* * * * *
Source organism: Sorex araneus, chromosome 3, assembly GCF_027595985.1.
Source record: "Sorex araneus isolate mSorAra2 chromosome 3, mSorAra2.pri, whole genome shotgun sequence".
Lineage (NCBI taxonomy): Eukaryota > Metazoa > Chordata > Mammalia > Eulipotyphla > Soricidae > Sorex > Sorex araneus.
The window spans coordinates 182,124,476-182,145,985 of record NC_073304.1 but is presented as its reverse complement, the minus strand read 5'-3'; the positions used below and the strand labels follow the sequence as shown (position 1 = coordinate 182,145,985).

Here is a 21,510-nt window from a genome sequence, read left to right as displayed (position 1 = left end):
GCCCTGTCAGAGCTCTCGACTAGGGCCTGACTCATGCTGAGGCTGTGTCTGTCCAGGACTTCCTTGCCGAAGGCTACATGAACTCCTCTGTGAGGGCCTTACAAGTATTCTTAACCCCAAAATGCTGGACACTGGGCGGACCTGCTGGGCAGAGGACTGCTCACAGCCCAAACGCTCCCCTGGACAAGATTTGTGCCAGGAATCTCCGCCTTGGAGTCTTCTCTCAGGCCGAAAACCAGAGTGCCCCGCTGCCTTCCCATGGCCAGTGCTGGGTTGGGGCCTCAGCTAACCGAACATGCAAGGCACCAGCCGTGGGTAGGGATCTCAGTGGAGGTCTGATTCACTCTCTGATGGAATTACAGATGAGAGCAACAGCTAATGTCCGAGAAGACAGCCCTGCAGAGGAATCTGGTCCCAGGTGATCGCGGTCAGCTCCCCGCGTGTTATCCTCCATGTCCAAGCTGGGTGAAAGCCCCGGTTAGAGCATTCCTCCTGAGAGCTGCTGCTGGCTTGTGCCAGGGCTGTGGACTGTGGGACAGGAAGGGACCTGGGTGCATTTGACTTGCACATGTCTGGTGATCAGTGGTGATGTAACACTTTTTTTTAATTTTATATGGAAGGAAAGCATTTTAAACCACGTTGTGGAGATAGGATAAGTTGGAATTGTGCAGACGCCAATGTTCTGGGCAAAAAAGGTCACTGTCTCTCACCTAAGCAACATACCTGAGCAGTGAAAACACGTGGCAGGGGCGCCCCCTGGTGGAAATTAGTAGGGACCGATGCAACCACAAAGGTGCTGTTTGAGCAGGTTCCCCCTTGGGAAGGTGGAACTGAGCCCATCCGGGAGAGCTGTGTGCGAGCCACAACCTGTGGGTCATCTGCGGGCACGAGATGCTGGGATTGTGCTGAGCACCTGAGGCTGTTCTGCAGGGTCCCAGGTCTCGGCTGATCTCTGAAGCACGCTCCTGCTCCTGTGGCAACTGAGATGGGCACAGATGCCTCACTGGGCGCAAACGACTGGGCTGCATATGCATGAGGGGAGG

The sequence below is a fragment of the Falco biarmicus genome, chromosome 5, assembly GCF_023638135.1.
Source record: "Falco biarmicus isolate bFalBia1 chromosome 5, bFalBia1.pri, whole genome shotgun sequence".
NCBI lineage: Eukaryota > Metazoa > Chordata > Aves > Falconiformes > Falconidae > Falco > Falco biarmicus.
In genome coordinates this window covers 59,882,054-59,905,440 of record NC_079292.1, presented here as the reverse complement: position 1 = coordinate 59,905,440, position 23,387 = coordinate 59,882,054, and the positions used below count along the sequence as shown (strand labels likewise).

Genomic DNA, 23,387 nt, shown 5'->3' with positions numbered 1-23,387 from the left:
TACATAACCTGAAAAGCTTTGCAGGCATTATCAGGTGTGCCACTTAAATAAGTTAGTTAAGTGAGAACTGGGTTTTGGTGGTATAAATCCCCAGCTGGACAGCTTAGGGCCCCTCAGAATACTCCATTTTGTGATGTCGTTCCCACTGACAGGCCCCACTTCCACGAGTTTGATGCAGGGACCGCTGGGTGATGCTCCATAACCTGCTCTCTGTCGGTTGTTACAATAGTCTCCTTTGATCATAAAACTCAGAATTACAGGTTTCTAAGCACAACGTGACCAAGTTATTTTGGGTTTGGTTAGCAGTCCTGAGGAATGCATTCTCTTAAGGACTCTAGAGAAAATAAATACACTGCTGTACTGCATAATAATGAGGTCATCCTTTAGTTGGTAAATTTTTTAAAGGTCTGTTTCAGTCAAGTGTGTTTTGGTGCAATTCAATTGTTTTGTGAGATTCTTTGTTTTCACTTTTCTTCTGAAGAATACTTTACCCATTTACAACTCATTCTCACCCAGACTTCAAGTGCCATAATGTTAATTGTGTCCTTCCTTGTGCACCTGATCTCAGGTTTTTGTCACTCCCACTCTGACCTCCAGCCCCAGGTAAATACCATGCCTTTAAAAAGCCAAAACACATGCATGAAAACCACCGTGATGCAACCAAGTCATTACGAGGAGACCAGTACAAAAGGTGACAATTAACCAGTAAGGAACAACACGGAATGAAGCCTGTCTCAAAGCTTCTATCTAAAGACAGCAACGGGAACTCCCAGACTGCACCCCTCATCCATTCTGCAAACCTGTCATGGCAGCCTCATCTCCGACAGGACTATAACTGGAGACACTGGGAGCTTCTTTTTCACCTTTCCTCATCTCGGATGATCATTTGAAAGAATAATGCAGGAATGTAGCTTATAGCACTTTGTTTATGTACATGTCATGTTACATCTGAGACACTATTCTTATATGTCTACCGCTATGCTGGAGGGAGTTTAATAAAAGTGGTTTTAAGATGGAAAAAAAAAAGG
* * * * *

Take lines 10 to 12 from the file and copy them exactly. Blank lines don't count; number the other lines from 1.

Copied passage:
In genome coordinates this window covers 59,882,054-59,905,440 of record NC_079292.1, presented here as the reverse complement: position 1 = coordinate 59,905,440, position 23,387 = coordinate 59,882,054, and the positions used below count along the sequence as shown (strand labels likewise).

Genomic DNA, 23,387 nt, shown 5'->3' with positions numbered 1-23,387 from the left:
TACATAACCTGAAAAGCTTTGCAGGCATTATCAGGTGTGCCACTTAAATAAGTTAGTTAAGTGAGAACTGGGTTTTGGTGGTATAAATCCCCAGCTGGACAGCTTAGGGCCCCTCAGAATACTCCATTTTGTGATGTCGTTCCCACTGACAGGCCCCACTTCCACGAGTTTGATGCAGGGACCGCTGGGTGATGCTCCATAACCTGCTCTCTGTCGGTTGTTACAATAGTCTCCTTTGATCATAAAACTCAGAATTACAGGTTTCTAAGCACAACGTGACCAAGTTATTTTGGGTTTGGTTAGCAGTCCTGAGGAATGCATTCTCTTAAGGACTCTAGAGAAAATAAATACACTGCTGTACTGCATAATAATGAGGTCATCCTTTAGTTGGTAAATTTTTTAAAGGTCTGTTTCAGTCAAGTGTGTTTTGGTGCAATTCAATTGTTTTGTGAGATTCTTTGTTTTCACTTTTCTTCTGAAGAATACTTTACCCATTTACAACTCATTCTCACCCAGACTTCAAGTGCCATAATGTTAATTGTGTCCTTCCTTGTGCACCTGATCTCAGGTTTTTGTCACTCCCACTCTGACCTCCAGCCCCAGGTAAATACCATGCCTTTAAAAAGCCAAAACACATGCATGAAAACCACCGTGATGCAACCAAGTCATTACGAGGAGACCAGTACAAAAGGTGACAATTAACCAGTAAGGAACAACACGGAATGAAGCCTGTCTCAAAGCTTCTATCTAAAGACAGCAACGGGAACTCCCAGACTGCACCCCTCATCCATTCTGCAAACCTGTCATGGCAGCCTCATCTCCGACAGGACTATAACTGGAGACACTGGGAGCTTCTTTTTCACCTTTCCTCATCTCGGATGATCATTTGAAAGAATAATGCAGGAATGTAGCTTATAGCACTTTGTTTATGTACATGTCATGTTACATCTGAGACACTATTCTTATATGTCTACCGCTATGCTGGAGGGAGTTTAATAAAAGTGGTTTTAAGATGGAAAAAAAAAAGG